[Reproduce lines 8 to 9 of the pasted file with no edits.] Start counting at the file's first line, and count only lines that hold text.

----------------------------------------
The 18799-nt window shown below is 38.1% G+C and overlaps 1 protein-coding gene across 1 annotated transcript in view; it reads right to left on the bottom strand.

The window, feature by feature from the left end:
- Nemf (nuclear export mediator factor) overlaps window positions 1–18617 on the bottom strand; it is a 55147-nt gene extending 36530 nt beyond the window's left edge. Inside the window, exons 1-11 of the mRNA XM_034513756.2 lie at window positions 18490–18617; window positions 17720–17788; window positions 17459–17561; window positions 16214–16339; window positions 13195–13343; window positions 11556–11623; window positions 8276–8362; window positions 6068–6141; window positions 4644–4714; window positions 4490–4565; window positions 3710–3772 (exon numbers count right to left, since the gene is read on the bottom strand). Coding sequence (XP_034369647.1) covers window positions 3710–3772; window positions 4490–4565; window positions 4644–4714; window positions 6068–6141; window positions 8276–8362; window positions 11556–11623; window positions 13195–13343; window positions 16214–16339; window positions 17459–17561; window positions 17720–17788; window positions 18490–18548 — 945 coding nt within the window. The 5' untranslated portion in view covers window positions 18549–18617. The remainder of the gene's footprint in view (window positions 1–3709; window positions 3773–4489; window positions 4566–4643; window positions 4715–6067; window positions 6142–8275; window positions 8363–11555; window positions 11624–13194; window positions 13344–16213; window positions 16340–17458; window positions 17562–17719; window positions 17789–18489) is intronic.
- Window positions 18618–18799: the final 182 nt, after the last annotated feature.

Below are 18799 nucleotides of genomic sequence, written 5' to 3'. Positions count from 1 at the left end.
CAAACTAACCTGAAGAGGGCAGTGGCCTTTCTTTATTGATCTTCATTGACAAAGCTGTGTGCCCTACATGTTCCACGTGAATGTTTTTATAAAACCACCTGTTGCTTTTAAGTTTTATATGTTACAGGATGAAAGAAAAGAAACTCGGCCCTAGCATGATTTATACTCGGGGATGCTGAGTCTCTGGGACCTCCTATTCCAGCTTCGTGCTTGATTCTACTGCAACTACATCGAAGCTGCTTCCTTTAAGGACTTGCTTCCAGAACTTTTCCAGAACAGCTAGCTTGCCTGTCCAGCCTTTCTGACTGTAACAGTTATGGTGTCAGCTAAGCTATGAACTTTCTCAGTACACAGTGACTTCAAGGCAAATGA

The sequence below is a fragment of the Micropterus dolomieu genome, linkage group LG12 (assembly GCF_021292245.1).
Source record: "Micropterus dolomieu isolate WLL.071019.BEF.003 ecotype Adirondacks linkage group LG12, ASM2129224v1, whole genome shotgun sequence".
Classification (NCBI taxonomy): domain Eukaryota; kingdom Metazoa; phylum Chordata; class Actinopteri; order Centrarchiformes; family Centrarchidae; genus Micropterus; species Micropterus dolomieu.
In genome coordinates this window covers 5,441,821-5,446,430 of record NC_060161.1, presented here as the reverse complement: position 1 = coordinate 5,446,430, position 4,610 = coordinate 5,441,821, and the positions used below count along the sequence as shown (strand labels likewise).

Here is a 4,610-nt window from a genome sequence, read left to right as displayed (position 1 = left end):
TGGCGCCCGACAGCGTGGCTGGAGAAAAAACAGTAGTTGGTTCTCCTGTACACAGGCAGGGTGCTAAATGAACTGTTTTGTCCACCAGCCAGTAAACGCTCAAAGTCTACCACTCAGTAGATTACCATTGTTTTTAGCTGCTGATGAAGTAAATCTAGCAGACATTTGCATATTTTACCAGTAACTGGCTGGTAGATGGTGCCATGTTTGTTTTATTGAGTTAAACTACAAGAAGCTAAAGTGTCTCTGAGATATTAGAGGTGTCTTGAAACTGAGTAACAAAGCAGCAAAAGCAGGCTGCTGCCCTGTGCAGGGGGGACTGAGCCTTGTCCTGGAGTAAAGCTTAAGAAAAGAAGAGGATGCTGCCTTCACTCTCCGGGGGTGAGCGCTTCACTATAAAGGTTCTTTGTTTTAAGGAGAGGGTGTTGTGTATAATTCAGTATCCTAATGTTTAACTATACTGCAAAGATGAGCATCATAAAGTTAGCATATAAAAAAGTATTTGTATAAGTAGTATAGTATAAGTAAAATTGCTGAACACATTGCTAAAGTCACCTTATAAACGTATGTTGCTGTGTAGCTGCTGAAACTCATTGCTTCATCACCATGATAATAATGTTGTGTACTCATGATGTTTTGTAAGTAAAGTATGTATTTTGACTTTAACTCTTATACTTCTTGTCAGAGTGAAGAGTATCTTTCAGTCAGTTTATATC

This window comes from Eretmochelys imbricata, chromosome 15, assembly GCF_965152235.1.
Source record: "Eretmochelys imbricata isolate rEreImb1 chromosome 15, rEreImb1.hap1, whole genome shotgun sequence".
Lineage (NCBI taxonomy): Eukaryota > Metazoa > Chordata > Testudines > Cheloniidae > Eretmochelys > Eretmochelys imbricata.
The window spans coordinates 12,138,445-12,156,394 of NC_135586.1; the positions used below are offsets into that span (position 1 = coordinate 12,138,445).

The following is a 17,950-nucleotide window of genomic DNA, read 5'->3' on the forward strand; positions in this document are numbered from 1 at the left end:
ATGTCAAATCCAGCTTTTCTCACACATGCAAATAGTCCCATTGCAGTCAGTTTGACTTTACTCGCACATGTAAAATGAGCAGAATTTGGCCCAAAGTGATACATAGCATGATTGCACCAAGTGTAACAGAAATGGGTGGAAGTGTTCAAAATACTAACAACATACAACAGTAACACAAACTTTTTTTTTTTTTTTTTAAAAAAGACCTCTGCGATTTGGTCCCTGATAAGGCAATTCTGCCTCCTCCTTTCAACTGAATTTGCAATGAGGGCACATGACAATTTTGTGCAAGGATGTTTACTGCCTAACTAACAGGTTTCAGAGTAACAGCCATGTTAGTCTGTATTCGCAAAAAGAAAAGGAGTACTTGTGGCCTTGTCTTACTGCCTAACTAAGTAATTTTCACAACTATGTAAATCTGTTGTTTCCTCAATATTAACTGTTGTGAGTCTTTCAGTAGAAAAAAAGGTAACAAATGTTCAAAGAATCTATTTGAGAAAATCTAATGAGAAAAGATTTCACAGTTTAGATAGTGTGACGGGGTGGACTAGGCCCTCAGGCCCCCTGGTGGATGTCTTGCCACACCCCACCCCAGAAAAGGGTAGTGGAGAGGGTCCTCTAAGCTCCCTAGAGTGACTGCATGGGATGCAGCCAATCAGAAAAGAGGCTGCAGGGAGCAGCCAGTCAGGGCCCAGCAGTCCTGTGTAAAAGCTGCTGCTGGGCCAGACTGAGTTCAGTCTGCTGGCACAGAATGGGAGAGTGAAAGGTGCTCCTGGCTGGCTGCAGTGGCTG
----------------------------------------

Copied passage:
Source record: "Micropterus dolomieu isolate WLL.071019.BEF.003 ecotype Adirondacks linkage group LG12, ASM2129224v1, whole genome shotgun sequence".
Classification (NCBI taxonomy): domain Eukaryota; kingdom Metazoa; phylum Chordata; class Actinopteri; order Centrarchiformes; family Centrarchidae; genus Micropterus; species Micropterus dolomieu.